During Caribbean Week in New York City this past June, we sat down with members of the Caribbean Hotel and Tourism Association (CHTA), who expressed a strong desire for regulation within Airbnb. Frank Comito, CEO and director general of the CHTA, told us then that his association met with top Airbnb executives and discussed the need for regulations for their Caribbean properties.

Comito says each of the CHTA’s 32 member destinations are currently compiling a wish list of sorts that they would like Airbnb to comply with. And it looks like Airbnb complied with Aruba’s wishes.

The bottom line is that an agent stands to lose a lot of money if clients book an Airbnb home over an expensive luxury resort that offers a generous commission.

THE SOLUTION: Prove Your Worth, Tout Your Hotel Connections

Agents, remember how you proved your worth over the OTAs by selling personalized customer service to clients? Do the same thing with Airbnb.

“Airbnb is turning into another iteration of an online travel agency, even as  we still retain the upper hand when it comes to providing personal recommendations and superior customer service,” says Rebecca Norrbom of Holiday Cruises & Tours. “As a travel consultant, one thing we must always be ready to do is adapt to the changing environment by keeping ourselves informed and equipped with alternatives.”

Blaine Horton of The Accomplished Traveler tells clients the advantages his connections can provide them over an Airbnb booking. “At a hotel, my friend works there. They’re going to upgrade you,” he says. “They’re going to guarantee your check-in time. They’re going to give you a bottle of champagne when you check in.”

Rubin goes a step further by advising agents to compile a list of all industry partners that do not cut the travel agent out of the booking process.

“I recommend that agents curate a great list of suppliers who they trust that work with agents and pay commission, such as Stay Alfred, One Fine Stay, Hyatt House, Abercrombie & Kent Villas and many great villa / apartment rental companies worldwide,” says Rubin. “Point out to clients that they may have problems relying on Airbnb. For example, a host can cancel with little advance notice and you only get approximately a 10 percent credit toward another booking. This can be a major problem, especially if travelers are visiting on busy dates. Also, even if a host on an Airbnb gets great reviews, they may not be renting in compliance with all local laws, condo rules or their lease.”

THE CHALLENGE: Clients Are Seeking A Home-Like Setting When They Meet Agents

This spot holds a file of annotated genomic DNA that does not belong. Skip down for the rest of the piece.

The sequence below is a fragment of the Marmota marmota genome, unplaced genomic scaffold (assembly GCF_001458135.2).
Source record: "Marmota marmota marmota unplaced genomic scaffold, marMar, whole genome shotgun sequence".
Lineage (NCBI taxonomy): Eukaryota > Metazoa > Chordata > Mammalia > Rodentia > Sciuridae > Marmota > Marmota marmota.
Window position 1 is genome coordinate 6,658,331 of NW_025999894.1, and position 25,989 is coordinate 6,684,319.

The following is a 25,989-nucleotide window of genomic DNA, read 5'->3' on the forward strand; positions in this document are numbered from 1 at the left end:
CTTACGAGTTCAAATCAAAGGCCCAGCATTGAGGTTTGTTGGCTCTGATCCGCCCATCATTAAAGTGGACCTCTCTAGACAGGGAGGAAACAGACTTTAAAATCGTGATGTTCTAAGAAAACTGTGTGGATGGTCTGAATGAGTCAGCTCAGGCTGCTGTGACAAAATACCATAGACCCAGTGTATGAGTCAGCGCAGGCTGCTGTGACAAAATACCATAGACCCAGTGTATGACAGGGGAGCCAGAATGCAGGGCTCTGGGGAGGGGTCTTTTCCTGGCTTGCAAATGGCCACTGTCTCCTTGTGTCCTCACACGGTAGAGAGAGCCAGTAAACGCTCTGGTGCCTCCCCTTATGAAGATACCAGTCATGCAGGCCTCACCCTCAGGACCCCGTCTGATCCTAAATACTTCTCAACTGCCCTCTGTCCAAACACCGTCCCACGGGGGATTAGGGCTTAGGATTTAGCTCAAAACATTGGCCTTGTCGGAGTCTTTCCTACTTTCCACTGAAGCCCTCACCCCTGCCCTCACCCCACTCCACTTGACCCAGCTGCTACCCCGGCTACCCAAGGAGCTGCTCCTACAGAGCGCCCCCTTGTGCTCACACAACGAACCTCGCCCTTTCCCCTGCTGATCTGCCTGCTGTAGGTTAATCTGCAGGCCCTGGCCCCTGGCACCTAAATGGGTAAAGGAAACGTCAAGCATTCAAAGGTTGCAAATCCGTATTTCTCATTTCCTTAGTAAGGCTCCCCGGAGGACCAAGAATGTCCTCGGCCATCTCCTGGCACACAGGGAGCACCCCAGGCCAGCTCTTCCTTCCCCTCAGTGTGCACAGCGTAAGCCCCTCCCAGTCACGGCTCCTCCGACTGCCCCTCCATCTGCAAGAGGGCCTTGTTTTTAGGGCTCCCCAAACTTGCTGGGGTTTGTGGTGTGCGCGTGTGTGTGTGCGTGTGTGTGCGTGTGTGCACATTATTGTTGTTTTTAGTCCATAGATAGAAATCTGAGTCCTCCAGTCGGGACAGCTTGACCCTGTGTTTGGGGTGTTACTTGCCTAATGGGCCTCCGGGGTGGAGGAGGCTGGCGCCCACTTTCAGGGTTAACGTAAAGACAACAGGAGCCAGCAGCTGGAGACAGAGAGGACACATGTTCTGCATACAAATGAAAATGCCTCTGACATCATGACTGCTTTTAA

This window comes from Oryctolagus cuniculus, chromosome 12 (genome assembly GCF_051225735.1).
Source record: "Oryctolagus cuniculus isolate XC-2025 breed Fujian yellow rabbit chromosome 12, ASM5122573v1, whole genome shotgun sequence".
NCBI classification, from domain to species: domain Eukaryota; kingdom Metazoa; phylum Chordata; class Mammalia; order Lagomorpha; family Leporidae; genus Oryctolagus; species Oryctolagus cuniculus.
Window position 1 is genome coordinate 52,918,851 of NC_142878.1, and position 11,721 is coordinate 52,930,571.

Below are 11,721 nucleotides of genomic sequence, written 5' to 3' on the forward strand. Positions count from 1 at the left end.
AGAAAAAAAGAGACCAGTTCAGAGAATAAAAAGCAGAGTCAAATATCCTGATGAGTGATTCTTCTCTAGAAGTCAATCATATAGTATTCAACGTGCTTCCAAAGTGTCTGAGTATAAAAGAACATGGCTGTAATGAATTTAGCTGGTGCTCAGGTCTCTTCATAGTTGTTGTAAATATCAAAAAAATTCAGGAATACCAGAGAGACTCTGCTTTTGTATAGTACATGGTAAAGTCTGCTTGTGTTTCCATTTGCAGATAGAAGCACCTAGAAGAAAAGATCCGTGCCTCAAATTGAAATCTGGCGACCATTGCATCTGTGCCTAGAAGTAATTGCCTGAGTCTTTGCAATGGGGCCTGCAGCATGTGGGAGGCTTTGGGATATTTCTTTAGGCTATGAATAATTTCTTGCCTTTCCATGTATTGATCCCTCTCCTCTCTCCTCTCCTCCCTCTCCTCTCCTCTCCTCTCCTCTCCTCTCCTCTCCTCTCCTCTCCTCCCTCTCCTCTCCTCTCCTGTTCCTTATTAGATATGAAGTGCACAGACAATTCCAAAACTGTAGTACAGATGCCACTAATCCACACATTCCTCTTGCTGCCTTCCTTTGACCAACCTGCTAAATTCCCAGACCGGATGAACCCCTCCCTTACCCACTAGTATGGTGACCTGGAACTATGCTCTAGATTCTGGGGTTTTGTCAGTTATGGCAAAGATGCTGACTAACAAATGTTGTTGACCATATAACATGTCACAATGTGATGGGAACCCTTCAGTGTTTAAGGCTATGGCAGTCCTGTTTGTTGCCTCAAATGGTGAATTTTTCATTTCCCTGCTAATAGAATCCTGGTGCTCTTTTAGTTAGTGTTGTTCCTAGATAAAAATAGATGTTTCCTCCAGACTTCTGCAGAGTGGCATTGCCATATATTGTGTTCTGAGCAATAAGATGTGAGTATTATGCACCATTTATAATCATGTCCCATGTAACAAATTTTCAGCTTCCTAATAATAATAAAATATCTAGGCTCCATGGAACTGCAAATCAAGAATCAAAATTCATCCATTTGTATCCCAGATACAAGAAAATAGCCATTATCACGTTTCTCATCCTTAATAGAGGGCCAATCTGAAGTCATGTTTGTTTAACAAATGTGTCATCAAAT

Travelers may be venturing far from home, but that doesn’t mean they want their travel-booking experience to feel just like a business transaction and they don’t always want their hotel to feel like a hotel. It seems like travelers are craving an experience where their agents act more like “hosts” and their hotel is a “home-away-from-home.” Airbnb is still largely popular, more and more hotels are offering travelers villas, complete with kitchens and home amenities, and W Hotels still refer to their lobbies as “Living Rooms.”

When it comes to meeting with or speaking to an agent, clients want to feel taken care of and feel as if they’re collaborating with a friend to plan a trip together, rather then meeting someone with whom they have a strict business relationship. An agent needs to be a friend, confidante and experienced business professional all in one.

THE SOLUTION: Cultivate Personal Relationships With Your Clients; Be Their Friend

Some agents make clients feel comfortable by treating them truly like friends by handing over their personal cell phone numbers.

“We don’t have business hours. Clients can call us 24/7. They have our personal phone numbers and e-mail addresses. I’ve met many of our clients in person,” says Discover 7’s Grayson. And like all good friends, he and his agency staff offer to go out to brunch with clients.

“We make a standing offer to take any of our clients out to breakfast in Manhattan. And yes, clients tend to really appreciate those personal touches. Part of what differentiates us from more automated, technology-based services is our ability to cultivate personal relationships. That’s a big part of why clients come to us, so we make sure that they have all the access they want,” continues Grayson.

Camelback Odyssey’s Malis also offers to meet clients in the office or over coffee. She says she will even attend clients’ charity events or she will invite clients to her agency’s events. But she also thinks there are clients who aren’t seeking such a close relationship with their agent.

“I think there is also a set of clients that wishes to keep an arm’s length difference. That is what is great about this industry. For me, personal interaction with my clients is a shot in the arm. I need to do what I do, and clients who want that with me and from me seek me out. Clients that don’t value that type of relationship or find it intrusive have many wonderful advisors to choose from that solve their personal travel objectives,” says Malis.

Protravel’s Wright says the personal touch that agents can provide is critical to the industry.

“It’s the personal touch that makes all the difference in the world, and why travel advisors will always hold a valued place within hospitality despite the advent of DIY platforms and OTAs,” she says.